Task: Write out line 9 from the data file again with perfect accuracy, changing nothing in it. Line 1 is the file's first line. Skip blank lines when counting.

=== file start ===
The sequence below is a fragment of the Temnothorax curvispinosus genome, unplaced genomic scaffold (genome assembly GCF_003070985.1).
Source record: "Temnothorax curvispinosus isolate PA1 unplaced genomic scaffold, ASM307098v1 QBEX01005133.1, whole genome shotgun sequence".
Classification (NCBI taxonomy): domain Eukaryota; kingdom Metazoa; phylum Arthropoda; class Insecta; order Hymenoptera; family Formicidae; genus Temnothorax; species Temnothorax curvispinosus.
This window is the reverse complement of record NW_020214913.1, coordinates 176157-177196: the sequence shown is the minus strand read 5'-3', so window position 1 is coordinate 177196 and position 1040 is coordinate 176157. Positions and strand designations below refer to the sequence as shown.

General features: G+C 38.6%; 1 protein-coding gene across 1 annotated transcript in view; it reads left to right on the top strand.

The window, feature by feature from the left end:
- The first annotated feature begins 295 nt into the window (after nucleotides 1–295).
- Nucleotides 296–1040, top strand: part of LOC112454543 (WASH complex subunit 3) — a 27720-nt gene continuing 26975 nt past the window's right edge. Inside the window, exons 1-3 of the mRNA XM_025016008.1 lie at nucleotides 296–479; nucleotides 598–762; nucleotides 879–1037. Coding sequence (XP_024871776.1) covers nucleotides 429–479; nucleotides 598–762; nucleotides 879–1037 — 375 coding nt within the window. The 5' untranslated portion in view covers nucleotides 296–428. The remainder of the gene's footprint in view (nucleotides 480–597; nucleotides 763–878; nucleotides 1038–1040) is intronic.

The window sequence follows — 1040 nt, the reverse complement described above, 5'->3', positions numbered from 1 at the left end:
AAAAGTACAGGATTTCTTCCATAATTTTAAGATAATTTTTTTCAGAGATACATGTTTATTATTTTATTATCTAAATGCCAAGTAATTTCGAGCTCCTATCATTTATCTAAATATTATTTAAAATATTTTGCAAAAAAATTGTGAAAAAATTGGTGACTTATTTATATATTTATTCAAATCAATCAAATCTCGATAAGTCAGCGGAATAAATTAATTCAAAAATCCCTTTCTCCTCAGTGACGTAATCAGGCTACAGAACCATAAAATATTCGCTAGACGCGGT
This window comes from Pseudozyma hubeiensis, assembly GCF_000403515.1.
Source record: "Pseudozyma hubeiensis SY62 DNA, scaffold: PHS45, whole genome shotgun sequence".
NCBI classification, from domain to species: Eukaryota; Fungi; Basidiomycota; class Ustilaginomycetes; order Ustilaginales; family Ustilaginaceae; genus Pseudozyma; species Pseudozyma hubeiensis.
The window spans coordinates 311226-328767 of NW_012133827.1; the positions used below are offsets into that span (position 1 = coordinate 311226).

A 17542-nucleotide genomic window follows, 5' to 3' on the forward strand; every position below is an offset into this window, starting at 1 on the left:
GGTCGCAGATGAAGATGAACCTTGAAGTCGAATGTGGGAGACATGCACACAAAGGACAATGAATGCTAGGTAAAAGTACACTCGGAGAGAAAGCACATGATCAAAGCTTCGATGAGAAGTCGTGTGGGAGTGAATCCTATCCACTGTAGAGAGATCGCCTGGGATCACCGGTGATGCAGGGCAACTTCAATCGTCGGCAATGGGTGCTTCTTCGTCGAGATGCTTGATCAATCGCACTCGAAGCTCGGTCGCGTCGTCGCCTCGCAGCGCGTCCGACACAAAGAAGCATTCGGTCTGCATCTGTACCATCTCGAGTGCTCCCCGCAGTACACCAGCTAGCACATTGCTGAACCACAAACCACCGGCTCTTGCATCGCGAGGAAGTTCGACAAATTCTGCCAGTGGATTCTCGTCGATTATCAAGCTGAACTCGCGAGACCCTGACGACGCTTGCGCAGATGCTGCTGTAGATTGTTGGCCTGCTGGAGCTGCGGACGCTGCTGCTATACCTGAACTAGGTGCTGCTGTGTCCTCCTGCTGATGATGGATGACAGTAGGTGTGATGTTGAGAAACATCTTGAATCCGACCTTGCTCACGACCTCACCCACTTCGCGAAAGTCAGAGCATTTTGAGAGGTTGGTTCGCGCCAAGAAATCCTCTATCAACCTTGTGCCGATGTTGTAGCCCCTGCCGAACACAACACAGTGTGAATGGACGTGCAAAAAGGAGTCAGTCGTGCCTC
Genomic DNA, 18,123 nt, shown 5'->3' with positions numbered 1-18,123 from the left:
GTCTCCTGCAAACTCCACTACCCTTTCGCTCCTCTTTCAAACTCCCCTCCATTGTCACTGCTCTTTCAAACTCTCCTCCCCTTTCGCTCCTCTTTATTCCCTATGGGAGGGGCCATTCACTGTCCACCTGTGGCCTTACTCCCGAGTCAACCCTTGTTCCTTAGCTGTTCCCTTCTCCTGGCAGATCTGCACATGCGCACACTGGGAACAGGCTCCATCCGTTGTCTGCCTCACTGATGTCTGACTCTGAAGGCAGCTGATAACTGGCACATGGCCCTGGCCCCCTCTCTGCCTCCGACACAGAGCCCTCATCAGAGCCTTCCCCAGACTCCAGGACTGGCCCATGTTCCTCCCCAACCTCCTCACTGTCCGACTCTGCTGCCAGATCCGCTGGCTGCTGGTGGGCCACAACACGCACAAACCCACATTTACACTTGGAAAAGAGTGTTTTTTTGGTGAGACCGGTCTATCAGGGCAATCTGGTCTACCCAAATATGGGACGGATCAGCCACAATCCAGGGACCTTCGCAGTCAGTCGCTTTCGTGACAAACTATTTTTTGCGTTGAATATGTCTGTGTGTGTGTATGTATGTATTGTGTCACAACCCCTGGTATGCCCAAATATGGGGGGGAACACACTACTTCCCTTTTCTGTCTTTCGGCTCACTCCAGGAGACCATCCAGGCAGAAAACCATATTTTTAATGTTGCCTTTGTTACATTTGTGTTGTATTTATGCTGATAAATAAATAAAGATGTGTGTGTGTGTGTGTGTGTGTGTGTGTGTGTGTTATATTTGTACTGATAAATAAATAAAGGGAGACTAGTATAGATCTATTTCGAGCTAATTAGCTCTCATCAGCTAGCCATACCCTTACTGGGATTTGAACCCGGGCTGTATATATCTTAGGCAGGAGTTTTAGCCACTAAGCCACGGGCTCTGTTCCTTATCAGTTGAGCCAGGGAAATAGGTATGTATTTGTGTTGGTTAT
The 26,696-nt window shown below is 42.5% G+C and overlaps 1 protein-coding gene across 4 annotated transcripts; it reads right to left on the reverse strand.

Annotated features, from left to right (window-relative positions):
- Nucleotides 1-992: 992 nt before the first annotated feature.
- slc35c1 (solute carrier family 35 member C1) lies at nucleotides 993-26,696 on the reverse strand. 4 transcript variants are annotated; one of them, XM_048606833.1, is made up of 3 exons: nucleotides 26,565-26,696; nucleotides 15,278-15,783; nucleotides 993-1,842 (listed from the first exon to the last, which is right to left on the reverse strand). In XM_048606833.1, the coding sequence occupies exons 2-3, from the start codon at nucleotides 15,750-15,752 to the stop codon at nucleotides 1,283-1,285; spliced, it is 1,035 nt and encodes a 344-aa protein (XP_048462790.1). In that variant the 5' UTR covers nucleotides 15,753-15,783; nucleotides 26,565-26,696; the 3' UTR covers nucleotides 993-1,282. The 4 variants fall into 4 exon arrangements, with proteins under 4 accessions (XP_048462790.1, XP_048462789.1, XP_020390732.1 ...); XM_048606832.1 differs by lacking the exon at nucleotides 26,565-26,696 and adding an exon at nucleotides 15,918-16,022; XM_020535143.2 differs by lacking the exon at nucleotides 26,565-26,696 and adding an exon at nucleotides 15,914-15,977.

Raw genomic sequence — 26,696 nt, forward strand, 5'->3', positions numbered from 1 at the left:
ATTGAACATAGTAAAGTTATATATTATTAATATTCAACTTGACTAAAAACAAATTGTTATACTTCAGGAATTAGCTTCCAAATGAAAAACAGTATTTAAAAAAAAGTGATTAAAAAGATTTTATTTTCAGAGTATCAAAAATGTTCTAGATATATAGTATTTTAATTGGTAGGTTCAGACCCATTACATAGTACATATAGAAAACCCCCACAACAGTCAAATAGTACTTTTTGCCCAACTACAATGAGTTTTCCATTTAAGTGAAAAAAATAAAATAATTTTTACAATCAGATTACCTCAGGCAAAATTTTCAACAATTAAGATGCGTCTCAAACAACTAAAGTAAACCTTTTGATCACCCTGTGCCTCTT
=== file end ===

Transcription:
The window sequence follows — 1040 nt, the reverse complement described above, 5'->3', positions numbered from 1 at the left end: